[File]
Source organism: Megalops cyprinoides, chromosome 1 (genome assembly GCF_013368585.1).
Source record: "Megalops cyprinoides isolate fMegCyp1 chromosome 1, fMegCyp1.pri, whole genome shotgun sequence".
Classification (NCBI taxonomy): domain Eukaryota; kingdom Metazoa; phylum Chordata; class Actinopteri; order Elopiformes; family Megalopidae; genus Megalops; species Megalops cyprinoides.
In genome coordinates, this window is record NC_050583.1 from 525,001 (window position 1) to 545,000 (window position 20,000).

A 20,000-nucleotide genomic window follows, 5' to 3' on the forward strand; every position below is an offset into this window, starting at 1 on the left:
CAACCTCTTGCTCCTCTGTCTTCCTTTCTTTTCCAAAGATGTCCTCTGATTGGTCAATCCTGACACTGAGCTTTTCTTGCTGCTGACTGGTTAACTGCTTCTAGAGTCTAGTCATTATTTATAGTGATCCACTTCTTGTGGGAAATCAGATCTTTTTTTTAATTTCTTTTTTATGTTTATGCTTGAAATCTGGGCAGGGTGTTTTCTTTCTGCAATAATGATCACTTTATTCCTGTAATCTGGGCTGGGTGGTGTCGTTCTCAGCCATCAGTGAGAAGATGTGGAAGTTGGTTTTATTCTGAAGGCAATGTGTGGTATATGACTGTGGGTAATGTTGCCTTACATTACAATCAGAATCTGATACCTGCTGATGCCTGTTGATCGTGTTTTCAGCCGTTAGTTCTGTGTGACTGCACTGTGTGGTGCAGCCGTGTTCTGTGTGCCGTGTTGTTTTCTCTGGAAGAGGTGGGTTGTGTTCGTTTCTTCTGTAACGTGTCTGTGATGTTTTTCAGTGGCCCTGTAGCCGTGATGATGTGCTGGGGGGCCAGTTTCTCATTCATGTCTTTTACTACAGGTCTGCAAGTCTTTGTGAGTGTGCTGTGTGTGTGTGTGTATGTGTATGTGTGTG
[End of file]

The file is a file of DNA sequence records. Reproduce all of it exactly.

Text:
Source organism: Megalops cyprinoides, chromosome 1 (genome assembly GCF_013368585.1).
Source record: "Megalops cyprinoides isolate fMegCyp1 chromosome 1, fMegCyp1.pri, whole genome shotgun sequence".
Classification (NCBI taxonomy): domain Eukaryota; kingdom Metazoa; phylum Chordata; class Actinopteri; order Elopiformes; family Megalopidae; genus Megalops; species Megalops cyprinoides.
In genome coordinates, this window is record NC_050583.1 from 525,001 (window position 1) to 545,000 (window position 20,000).

A 20,000-nucleotide genomic window follows, 5' to 3' on the forward strand; every position below is an offset into this window, starting at 1 on the left:
CAACCTCTTGCTCCTCTGTCTTCCTTTCTTTTCCAAAGATGTCCTCTGATTGGTCAATCCTGACACTGAGCTTTTCTTGCTGCTGACTGGTTAACTGCTTCTAGAGTCTAGTCATTATTTATAGTGATCCACTTCTTGTGGGAAATCAGATCTTTTTTTTAATTTCTTTTTTATGTTTATGCTTGAAATCTGGGCAGGGTGTTTTCTTTCTGCAATAATGATCACTTTATTCCTGTAATCTGGGCTGGGTGGTGTCGTTCTCAGCCATCAGTGAGAAGATGTGGAAGTTGGTTTTATTCTGAAGGCAATGTGTGGTATATGACTGTGGGTAATGTTGCCTTACATTACAATCAGAATCTGATACCTGCTGATGCCTGTTGATCGTGTTTTCAGCCGTTAGTTCTGTGTGACTGCACTGTGTGGTGCAGCCGTGTTCTGTGTGCCGTGTTGTTTTCTCTGGAAGAGGTGGGTTGTGTTCGTTTCTTCTGTAACGTGTCTGTGATGTTTTTCAGTGGCCCTGTAGCCGTGATGATGTGCTGGGGGGCCAGTTTCTCATTCATGTCTTTTACTACAGGTCTGCAAGTCTTTGTGAGTGTGCTGTGTGTGTGTGTGTATGTGTATGTGTGTG